Thoughts on Subjectivity in Writing about Israel

This is a guest post from Mira Sucharov, an  Associate Professor at Carleton University. 

Particularly in areas of contested politics — controversial policy issues, protracted conflict, clashing narratives, and the like — how much responsibility do authors have to remain unbiased? It’s a problematic word, bias. It’s almost always used either in the context of accusation or in ingratiating self-deprecation. But what if we shift from the term bias to the more encompassing — and less value-laden term — subjectivity?

I recently reviewed four books on Israel and Israeli-Palestinian relations for International Politics Reviews (ungated access here). Each book deploys what some would call bias — and others would call subjectivity — in varying ways. Partly because of the respective narrative voice of the authors and partly because of the differing goals of each work, the effectiveness of the subjectivity tool varies in the hands of each writer. And if I’m going to take subjectivity seriously, I would be obfuscating if I didn’t say that their effects on me, as a reader, are no doubt partly a function of my own values and viewpoint — in short, both my own subjectivity and my subjective preference to see it used in the hands of my peers. Continue reading

Money Talks: Giving Women a Voice on U.S. Currency

The grassroots advocacy campaign, Women on 20s, had a simple request: put a woman on the $20 bill by 2020 to commemorate the 100 year anniversary of the 19th amendment, which granted women the right to vote in the United States. Starting with a list of 15 women candidates, on-line voters cast an electronic ballot in the primary round and chose four finalists: Harriet Tubman, Eleanor Roosevelt, Rosa Parks and Wilma Mankiller. One month later, voters elected Harriet Tubman as their choice for the portrait on the twenty dollar bill. As the final votes were pouring in, Senator Jeanne Shaheen (D-NH) introduced S.925 Women on the Twenty Act, which is currently being considered by the Senate Committee on Banking, Housing and Urban Affairs.

The momentum of the campaign came to a halt when Treasury Secretary Jack Lew announced that a woman would appear on the redesigned $10 bill, but she would share the honor with Alexander Hamilton who is currently on the bill. Continue reading

New Facebook App for the Duck

I’m just testing a new plugin so that posts automatically feed to our Facebook page if that’s where you get your news. Don’t mind me!

 

Three Ways to Think about the IMF’s Insistence on Debt Relief for Greece

According to the NY Times, the IMF has refused to participate in any new bailout program for Greece unless Hellas is receiving debt relief. Specifically, says the IMF, this relief must come in one of three ways to be determined by Greece and the Troika: reducing the amount of principal debt to be repaid (“writedowns”), extending the term of the loans (the IMF suggest no payments for 30 years), or interest rate subsidies that would allow Greece to repay its loans at rates substantially below their market value. In practice part of the debt (around€100bn) was already discharged in 2012 via debt swaps that amounted to writedowns. And some of the third and a bit of the second were already being done under the old bailout regime, and both would have been part of the new agreement reached last weekend as well.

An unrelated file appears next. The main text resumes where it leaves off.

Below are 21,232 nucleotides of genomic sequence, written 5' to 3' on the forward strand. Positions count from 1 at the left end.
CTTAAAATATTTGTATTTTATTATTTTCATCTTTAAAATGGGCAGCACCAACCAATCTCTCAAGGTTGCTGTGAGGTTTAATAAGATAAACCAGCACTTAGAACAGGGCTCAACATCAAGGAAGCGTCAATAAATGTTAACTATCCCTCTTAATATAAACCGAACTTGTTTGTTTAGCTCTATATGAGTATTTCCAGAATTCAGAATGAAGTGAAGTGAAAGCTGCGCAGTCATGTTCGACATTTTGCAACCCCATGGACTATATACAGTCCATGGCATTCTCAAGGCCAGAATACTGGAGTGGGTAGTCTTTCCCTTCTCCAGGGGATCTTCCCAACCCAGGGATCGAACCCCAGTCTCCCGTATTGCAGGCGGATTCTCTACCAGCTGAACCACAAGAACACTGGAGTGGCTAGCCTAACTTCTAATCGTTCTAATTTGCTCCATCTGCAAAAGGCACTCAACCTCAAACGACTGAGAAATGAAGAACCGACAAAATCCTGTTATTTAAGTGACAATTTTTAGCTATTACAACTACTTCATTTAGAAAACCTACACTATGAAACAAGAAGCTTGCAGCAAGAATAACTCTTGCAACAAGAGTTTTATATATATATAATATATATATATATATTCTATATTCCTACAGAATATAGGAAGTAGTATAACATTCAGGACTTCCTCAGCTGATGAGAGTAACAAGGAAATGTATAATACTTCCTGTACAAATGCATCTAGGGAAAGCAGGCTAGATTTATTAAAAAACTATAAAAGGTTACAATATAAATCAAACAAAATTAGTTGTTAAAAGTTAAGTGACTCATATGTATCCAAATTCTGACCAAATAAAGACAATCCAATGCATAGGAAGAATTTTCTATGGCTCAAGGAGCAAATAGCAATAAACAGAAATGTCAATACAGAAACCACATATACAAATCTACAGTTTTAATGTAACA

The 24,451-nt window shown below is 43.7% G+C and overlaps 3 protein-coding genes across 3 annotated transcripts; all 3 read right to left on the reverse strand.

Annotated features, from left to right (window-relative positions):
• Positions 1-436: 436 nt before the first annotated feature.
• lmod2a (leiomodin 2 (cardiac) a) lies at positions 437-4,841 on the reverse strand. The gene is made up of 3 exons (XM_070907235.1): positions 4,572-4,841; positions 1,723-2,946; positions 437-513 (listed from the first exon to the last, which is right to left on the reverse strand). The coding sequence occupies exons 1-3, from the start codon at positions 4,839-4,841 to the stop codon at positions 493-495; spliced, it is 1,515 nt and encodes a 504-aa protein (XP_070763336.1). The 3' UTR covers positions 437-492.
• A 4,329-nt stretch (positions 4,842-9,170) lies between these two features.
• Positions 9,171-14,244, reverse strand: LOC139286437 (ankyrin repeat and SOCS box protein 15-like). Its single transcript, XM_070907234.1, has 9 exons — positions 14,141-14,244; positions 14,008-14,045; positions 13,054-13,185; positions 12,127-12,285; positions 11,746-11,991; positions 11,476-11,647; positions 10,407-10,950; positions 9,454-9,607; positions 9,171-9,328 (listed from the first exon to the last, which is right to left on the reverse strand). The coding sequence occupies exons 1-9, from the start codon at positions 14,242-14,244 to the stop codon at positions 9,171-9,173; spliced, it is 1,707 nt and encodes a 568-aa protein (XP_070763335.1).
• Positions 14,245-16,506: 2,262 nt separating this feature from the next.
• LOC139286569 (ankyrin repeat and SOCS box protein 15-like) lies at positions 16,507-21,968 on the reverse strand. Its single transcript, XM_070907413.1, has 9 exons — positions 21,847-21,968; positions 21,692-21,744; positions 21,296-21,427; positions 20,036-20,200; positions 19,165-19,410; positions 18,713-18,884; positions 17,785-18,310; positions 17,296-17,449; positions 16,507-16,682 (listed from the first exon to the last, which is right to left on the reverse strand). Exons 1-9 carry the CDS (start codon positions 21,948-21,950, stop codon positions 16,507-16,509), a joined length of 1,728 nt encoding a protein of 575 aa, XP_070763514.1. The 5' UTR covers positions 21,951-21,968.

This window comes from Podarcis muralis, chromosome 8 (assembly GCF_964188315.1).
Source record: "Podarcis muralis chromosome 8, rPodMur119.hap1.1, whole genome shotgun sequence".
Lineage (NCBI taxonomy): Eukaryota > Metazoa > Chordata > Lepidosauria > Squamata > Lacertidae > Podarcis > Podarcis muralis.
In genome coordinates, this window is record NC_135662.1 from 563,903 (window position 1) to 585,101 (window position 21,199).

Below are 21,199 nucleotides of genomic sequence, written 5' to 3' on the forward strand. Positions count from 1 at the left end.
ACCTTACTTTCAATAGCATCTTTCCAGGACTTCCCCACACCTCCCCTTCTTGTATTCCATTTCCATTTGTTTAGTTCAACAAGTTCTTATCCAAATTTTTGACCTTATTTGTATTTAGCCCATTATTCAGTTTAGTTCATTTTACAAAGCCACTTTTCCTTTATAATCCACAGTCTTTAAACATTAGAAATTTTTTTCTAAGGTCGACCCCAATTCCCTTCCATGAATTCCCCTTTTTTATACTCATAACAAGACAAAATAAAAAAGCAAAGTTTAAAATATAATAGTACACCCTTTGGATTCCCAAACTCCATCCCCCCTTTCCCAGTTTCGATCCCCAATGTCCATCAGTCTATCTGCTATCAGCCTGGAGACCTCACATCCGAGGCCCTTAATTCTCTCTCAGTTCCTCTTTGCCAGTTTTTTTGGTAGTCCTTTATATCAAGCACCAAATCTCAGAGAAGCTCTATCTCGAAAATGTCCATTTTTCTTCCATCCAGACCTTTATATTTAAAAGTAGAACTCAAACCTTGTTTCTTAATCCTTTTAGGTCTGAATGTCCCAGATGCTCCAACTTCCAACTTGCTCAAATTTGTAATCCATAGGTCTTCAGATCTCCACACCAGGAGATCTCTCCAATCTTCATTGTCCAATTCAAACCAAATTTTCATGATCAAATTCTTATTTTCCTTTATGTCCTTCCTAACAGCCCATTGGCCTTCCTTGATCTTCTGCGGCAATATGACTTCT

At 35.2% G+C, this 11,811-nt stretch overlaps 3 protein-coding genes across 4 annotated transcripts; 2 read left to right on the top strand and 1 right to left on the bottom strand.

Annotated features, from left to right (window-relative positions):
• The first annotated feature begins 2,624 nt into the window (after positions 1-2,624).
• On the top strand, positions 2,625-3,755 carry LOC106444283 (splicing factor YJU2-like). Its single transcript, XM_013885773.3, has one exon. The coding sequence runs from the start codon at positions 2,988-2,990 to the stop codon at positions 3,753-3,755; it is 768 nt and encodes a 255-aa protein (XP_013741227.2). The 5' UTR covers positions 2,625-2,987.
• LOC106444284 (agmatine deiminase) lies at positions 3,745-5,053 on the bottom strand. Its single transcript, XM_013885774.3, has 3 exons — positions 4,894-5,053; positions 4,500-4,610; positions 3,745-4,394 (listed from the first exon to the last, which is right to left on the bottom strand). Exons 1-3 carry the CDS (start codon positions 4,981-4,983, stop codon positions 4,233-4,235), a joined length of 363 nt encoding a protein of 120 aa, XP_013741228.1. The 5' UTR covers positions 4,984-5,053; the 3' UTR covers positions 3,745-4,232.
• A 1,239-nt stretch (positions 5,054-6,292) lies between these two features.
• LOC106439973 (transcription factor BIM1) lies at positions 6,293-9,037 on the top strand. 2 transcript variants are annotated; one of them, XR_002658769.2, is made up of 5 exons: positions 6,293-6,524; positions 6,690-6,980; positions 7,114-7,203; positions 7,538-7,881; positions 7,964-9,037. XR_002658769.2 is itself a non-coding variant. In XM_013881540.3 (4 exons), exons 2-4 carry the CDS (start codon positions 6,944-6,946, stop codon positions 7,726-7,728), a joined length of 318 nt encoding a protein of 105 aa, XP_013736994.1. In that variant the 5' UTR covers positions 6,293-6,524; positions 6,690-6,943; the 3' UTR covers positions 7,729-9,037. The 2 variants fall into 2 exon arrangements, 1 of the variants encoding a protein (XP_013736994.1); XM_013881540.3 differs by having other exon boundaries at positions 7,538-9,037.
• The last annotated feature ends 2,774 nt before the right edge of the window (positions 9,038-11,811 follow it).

But those are less than half-measures in the face of an onrushing avalanche.  Continue reading

Institutional Aspects of the Iran Deal

I woke up this morning to read (a few hours behind most of you…one of the few downsides to living in the Pacific Northwest is living behind the news cycle!) about the finalizing of a nuclear deal between the E3/EU+3 and Iran. I’ll leave it to others to analyze whether the deal is a good one and whether it will indeed limit the ability of Iran to develop a nuclear weapon. Charles Krauthammer hates it. Joe Cirincione loves it. Jeffery Goldberg isn’t quite sure what he thinks of it.  My own thinking tends towards agreeing that the agreement isn’t spectacular, but that it might be the least worst option of military strikes (unlikely to have a meaningful, lasting impact and almost certain to increase Iran’s resolve to develop an extant weapon) and indefinite sanctions (a degrading commodity that have limited impact).

Still, rather than focus on the efficacy of the agreement and its details, I’d like to talk about a different aspect: what we can learn about Iran’s intentions to comply with the agreement or build a nuclear weapon. My first published work, “Institutional Signaling and the Origins of the Cold War,” addressed the ability of states to use international agreements and organizations to force other states to reveal privately held information about their preferences and intentions (as my institution has a subscription to Taylor and Francis, I’m not sure if the article is behind a paywall. If it is, you can also find it here or e-mail me and I’ll send it to you). To make a long article short, I argue that: